How to Identify and Use Premise and Conclusion Indicator Words

Lesson Transcript
Instructor: Christine Serva

Christine has an M.A. in American Studies, the study of American history/society/culture. She is an instructional designer, educator, and writer.

This lesson provides examples of words that can be used to indicate the different parts of an argument. You will also learn when these clues can steer you wrong and how to avoid this trap.

Premise vs. Conclusion

When you think of the word 'argument,' you probably imagine two people yelling at one another or having some sort of a fight. However, when we're discussing critical thinking, an argument is a term used to describe something that can be far less dramatic than that. An argument, in this context, is simply a statement, or set of statements, that includes at least one premise and a conclusion. A premise includes the reasons and evidence behind a conclusion. A conclusion is the statement that the premise supports and is a way of promoting a certain belief or point of view. To help us better identify the premise and conclusion of an argument, we can take a look at indicator words.

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  • 0:00 Premise vs. Conclusion
  • 0:41 The Role of Indicator Words
  • 1:57 Missing Indicator Words
  • 3:07 Special Cases
  • 4:37 Lesson Summary
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The Role of Indicator Words

Consider the following argument:

Since carrots are full of vitamins, it follows that your body will benefit if you eat them.

In this argument, how do we know which part is considered the premise and which part is the conclusion? The premise here is the fact that carrots are full of vitamins. The conclusion is that your body will benefit from you eating carrots.

This statement about carrots includes indicator words. Indicator words provide assistance to you when you are trying to identify an argument and its parts. The phrase Since carrots are full of vitamins uses the indicator word 'since' which is often associated with premises. The last part of the sentence uses the phrase, 'it follows that' to show that it is a conclusion.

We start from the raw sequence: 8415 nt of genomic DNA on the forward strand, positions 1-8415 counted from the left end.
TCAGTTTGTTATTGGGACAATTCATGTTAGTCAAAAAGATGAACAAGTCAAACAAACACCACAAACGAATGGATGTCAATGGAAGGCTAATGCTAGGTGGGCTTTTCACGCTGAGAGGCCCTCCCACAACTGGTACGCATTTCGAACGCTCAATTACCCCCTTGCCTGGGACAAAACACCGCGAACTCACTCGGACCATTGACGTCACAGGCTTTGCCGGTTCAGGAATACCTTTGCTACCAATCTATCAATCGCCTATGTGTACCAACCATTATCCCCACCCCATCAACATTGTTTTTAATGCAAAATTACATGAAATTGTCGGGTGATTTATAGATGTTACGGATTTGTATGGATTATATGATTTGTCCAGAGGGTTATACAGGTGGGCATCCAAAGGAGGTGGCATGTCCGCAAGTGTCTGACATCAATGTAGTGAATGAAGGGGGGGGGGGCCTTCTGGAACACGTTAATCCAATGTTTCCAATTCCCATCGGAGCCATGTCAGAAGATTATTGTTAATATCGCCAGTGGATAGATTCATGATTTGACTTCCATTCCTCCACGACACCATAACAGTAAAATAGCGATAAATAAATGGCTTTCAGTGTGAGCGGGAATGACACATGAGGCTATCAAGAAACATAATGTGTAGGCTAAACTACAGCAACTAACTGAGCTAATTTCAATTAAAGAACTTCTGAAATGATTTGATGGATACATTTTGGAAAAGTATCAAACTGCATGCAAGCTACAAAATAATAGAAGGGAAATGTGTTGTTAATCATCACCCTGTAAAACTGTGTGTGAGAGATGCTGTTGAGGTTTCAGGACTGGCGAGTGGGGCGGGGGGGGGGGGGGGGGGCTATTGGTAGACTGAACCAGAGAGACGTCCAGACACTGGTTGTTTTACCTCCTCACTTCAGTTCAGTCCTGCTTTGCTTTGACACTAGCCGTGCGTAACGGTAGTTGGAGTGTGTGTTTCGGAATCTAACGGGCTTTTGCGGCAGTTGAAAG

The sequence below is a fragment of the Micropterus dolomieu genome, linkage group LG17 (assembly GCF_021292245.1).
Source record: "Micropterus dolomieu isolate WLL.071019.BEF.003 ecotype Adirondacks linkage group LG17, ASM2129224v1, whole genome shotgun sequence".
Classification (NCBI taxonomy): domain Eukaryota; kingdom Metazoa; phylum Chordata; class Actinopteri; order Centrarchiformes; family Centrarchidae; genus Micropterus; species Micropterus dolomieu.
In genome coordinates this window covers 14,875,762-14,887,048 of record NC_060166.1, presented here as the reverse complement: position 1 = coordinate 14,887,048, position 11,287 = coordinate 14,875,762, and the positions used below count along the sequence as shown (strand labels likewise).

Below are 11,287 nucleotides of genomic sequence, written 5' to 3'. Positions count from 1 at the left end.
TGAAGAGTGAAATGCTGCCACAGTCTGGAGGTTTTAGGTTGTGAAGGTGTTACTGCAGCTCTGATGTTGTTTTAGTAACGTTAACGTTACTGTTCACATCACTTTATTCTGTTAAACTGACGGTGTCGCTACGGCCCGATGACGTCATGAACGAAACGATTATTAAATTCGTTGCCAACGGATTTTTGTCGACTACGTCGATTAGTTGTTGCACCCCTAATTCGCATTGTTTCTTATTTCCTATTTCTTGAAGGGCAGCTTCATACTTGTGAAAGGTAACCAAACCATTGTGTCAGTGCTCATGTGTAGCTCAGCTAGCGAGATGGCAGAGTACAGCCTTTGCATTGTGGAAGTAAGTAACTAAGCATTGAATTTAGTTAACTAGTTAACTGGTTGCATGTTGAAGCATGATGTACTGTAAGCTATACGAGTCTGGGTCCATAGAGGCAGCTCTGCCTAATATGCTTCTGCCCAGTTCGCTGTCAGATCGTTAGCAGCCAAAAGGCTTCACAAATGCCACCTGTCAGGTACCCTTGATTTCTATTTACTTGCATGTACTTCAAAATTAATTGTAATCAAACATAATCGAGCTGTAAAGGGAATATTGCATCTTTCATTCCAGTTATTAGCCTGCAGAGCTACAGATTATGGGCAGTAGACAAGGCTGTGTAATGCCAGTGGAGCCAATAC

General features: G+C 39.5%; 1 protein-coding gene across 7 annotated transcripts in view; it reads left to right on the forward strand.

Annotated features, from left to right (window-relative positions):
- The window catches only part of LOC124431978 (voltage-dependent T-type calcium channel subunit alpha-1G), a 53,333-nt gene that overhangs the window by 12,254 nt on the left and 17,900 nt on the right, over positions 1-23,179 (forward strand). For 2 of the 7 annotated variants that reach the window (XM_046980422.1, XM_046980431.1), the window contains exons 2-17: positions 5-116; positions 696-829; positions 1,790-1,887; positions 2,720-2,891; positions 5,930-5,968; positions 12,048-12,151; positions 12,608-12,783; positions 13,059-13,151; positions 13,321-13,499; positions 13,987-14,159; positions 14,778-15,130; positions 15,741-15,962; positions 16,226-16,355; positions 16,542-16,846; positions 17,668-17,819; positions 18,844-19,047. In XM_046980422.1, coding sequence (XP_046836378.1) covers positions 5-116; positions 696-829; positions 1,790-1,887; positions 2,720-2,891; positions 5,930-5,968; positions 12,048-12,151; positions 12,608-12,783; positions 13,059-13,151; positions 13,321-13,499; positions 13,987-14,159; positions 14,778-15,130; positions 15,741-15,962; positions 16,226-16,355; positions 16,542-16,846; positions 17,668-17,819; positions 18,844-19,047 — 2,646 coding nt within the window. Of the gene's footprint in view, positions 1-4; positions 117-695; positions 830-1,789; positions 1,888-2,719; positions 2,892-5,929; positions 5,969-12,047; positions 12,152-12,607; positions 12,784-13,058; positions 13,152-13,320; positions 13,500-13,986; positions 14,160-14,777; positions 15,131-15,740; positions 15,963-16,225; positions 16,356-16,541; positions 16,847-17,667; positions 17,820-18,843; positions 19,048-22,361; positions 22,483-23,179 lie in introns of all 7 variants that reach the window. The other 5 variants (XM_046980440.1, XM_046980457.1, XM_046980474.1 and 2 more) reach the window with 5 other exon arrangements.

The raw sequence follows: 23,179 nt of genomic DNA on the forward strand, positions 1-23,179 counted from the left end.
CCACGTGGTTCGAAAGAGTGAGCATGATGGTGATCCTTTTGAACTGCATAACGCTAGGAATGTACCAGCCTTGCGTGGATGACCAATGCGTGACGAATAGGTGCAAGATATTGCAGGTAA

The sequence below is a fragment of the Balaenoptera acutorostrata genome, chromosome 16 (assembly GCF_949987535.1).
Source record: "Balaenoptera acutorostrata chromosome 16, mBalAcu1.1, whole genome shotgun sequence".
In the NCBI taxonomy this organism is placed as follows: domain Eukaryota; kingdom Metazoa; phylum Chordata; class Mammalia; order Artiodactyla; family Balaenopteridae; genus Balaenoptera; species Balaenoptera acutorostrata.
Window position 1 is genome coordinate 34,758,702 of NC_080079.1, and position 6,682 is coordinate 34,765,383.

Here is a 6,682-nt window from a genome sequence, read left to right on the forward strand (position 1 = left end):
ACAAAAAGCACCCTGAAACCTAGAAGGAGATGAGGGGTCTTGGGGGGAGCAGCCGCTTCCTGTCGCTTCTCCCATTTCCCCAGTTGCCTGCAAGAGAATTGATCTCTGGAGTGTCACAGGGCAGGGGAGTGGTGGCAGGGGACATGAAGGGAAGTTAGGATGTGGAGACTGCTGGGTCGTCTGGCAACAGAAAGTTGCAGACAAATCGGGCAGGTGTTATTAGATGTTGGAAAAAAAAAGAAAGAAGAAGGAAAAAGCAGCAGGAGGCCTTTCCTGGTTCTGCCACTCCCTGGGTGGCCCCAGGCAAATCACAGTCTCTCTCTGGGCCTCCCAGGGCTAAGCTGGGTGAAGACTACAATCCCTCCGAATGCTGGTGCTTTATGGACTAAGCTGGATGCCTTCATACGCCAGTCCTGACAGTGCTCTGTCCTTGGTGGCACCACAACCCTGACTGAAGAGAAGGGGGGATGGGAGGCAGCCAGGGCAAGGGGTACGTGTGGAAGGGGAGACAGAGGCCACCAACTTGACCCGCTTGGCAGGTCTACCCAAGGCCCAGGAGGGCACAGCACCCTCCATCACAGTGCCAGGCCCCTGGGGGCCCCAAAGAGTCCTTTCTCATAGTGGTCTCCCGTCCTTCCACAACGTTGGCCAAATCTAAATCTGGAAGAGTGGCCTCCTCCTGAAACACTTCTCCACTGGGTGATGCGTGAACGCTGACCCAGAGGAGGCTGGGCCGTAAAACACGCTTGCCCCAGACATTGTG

Examples of words or phrases that are typically included in premises:

  • because
  • since
  • given that
  • seeing that
  • as shown by
  • assuming that
  • considering that
  • for the reason that

Examples of words or phrases that are typically included in conclusions:

  • therefore
  • thus
  • it follows that
  • which proves/implies that
  • which means that
  • as a result
  • so
  • we may conclude

Missing Indicator Words

A premise and a conclusion may not always look so neat and easy to identify. Sometimes the order will be different than our example. Often there are multiple sentences instead of just one sentence, like we've used here. Sometimes there will be no indicator words used at all! It's important to consider all of the information you are receiving to help you determine if an argument is being made and which is the premise versus the conclusion.

Let's consider another statement about carrots:

Carrots have significant vitamin content, according to research. Eating them will benefit your body.

This argument includes a premise and a conclusion without ever using any indicator words. However, you can identify that it is an argument, and which part is which, by thinking through what is being discussed. Clearly, the person making the statement is making the case for eating carrots and giving evidence for why this is a good thing to do. Indicator words can be helpful when you want to make an argument or when you are trying to identify one, but they don't always have to be included. They are clues that are nice to have and can make things clearer, but they are not always present in arguments.

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